Telekom Electronic Beats

Blondes’ Ambition: An interview with Blondes

The neo-kosmische house pulse of Blondes has made their second album Swisher one of the most talked about records in the underground recently. D. Strauss met them in Berlin before their Panorama Bar appearance. Photo, left to right: Sam Haar and Zach Steinman of Blondes, by Tania Castellvi.


Sam Haar and Zach Steinman, otherwise known as the nü-kosmische duo Blondes, graduated from the Lena Dunham-endorsed Oberlin college a decade ago and one can witness a jokey conceptual side in their naming of A and B sides (“Business” backed with “Pleasure,” “Hater” the reverse of “Lover”). Live, the oft-improvising duo privileges actual trance over the EDM version, with Swisher (RVNG), their latest full-length, embracing the early eighties German sounds of “Love on a Real Train”-era Tangerine Dream and Manuel Göttsching’s proto-techno E2-E4, fitting in nicely with the current kozmik zeitgeist of Lindstrøm and the like, though sporting a less disco-y approach.


Considering your backgrounds, how does conceptual art figure into what you do?

Zach Steinman: I think we actually do have a conceptual art approach to our process but I don’t wanna get too lofty. In college, we were in a band called Misty and it was all percussion, and it was sort of set up to…

Sam Haar: It was a drum circle [laughter]. It was sort of like a taking from Sol LeWitt. The beauty of this idea was that you could just do whatever you want with it and it would be whatever it is. It was kind of like, you just set up the rubric and then worked within it, and I think our project uses the 4/4 bass drum much the same way. “Class,” off our new record, is probably the only track that doesn’t have a straight 4/4 bass drum at some point. It is about limitations but also about the ability to set something up that can never be really, totally fucked up. Because the constraints give you the freedom to work.

As long as you have a house beat going underneath you can do anything that you want on top of it.

SH+ZS: Basically.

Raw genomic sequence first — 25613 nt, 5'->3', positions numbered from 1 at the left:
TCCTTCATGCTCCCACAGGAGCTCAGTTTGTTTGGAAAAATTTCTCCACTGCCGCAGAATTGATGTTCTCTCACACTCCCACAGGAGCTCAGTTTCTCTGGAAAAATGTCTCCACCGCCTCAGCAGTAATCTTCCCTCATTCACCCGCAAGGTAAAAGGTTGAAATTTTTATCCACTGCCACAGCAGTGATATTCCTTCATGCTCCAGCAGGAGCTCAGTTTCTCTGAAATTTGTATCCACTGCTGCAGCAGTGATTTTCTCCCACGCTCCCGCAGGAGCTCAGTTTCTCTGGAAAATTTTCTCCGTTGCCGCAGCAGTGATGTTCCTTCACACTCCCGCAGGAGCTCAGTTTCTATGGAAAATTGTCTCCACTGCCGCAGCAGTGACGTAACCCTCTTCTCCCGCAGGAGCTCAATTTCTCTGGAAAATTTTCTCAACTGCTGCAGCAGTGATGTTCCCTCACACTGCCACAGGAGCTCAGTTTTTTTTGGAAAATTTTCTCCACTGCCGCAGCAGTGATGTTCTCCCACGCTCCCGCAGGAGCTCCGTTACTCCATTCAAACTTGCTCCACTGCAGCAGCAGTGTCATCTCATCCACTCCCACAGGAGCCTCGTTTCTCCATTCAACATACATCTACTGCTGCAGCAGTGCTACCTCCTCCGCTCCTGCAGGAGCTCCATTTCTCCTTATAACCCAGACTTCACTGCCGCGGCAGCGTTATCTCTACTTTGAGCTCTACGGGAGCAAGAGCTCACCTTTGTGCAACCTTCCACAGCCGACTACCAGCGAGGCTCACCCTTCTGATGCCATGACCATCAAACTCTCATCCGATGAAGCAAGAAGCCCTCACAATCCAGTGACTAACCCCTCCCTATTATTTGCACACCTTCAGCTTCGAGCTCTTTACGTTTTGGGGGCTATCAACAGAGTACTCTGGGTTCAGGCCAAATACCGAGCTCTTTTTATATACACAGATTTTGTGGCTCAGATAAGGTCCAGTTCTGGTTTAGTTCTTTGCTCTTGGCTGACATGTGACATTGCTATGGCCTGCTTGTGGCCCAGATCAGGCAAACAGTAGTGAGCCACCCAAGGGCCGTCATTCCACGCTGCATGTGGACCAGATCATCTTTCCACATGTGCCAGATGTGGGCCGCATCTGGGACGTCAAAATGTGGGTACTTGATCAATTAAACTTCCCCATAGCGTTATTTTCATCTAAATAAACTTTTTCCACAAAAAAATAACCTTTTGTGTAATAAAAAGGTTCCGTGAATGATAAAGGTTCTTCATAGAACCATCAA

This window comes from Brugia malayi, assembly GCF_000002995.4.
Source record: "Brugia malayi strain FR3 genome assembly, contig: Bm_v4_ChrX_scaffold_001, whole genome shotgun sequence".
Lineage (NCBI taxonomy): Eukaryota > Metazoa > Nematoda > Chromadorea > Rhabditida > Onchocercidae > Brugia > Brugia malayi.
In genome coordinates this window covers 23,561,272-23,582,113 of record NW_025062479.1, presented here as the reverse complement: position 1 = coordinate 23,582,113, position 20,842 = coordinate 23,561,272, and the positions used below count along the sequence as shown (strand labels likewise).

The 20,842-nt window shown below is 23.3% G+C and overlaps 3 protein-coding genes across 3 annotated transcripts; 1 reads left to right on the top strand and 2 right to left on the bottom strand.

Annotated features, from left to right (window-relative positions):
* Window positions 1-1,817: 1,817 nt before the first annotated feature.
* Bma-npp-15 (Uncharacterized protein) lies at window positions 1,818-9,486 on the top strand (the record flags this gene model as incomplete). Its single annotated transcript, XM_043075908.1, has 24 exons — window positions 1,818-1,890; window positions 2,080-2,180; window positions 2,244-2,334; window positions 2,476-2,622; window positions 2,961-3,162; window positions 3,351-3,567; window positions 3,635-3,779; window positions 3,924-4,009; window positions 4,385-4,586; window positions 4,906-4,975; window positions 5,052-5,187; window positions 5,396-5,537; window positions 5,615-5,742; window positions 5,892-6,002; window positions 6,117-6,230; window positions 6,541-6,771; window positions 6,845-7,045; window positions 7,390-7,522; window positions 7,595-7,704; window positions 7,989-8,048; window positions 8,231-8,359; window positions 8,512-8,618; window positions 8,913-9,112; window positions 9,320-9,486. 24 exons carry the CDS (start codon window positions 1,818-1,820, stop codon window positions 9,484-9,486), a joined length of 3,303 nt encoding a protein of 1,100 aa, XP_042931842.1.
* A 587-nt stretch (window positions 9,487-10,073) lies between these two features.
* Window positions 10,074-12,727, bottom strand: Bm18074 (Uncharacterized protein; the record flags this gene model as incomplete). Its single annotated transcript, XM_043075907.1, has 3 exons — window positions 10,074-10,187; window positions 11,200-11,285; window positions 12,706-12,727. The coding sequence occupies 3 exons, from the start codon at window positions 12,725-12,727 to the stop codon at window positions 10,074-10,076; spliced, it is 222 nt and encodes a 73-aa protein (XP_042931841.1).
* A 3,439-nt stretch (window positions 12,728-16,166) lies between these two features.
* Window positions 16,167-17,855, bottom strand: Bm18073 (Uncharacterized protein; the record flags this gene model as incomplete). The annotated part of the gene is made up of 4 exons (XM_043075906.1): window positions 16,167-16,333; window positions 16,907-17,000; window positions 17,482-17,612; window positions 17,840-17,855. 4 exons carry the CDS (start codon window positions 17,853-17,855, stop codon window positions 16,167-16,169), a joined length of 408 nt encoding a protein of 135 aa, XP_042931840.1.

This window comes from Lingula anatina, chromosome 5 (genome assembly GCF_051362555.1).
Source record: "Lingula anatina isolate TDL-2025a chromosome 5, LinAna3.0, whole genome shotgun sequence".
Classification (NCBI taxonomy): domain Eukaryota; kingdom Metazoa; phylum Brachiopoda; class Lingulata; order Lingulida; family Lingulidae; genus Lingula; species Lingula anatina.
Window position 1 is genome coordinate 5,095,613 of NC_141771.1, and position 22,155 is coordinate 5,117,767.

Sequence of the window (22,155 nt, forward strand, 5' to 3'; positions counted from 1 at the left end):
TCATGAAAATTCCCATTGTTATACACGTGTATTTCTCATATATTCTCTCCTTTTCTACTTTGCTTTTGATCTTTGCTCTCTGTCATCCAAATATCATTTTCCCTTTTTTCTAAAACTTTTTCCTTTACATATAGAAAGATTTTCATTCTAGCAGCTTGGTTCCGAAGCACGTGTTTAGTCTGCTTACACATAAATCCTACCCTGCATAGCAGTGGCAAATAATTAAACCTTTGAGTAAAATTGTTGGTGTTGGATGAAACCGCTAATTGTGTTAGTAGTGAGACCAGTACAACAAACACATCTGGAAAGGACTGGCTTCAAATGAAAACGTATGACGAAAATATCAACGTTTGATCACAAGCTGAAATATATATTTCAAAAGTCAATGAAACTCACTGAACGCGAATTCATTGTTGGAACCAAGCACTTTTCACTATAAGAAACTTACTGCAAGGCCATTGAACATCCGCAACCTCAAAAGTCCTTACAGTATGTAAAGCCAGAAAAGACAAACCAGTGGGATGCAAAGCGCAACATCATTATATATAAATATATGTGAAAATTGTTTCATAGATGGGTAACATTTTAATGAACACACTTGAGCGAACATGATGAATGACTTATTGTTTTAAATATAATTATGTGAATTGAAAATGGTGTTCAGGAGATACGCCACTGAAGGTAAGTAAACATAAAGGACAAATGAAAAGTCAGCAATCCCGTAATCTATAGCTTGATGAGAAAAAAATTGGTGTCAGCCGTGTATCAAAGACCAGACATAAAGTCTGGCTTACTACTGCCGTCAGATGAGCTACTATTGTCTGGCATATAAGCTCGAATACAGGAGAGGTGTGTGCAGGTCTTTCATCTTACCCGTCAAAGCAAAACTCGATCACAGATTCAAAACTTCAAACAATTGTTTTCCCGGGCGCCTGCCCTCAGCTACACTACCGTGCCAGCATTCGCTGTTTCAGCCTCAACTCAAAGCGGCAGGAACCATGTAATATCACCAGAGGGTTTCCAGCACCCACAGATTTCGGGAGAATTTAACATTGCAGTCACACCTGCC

Would you consider your work more headphone than club music?

ZS: I don’t know how people react. It’s funny ‘cause either people will say we’re really good live and really not exciting to listen to on recording, or it’s the opposite.

SH: “Can’t see how this works in the dance club.”

ZS: Yeah! “Doesn’t work as dance music.”

SH: We definitely set out to be doing live electronic playing—you know, synths and stuff. But it always set out to be dance music, or at least to have this sort of metronomic thump.

ZS: Right. And there’s just something about the ambience surrounding dance music that’s always been attractive to us.

The idea of having an immersive experience.

ZS: Well, yeah, there’s nothing like it, really.

When I was first reading about you guys the term “lo-fi” was used a lot.

SH: But we kind of came out of that world, so yeah.

ZS: We’ve also definitely been influenced by the worlds of experimental or noise music.

SH: Yeah. Our first shows, we were playing our friend’s sort-of warehouse loft, where they would have noise shows.

A Black Dice approach?

SH: Not that, but there’s been a lot of shows in Europe with people who were just with tables full of gear, making shit happen. We were sort of coming up in that scene, I guess. But doing sort of a dance music version of it.

So you were subconsciously trying to create dance music in contrast to what was going on?

SH: It was communities of friends, basically.

And you had DFA, where they’re trying to somehow bring dance music to crowds that don’t normally dance.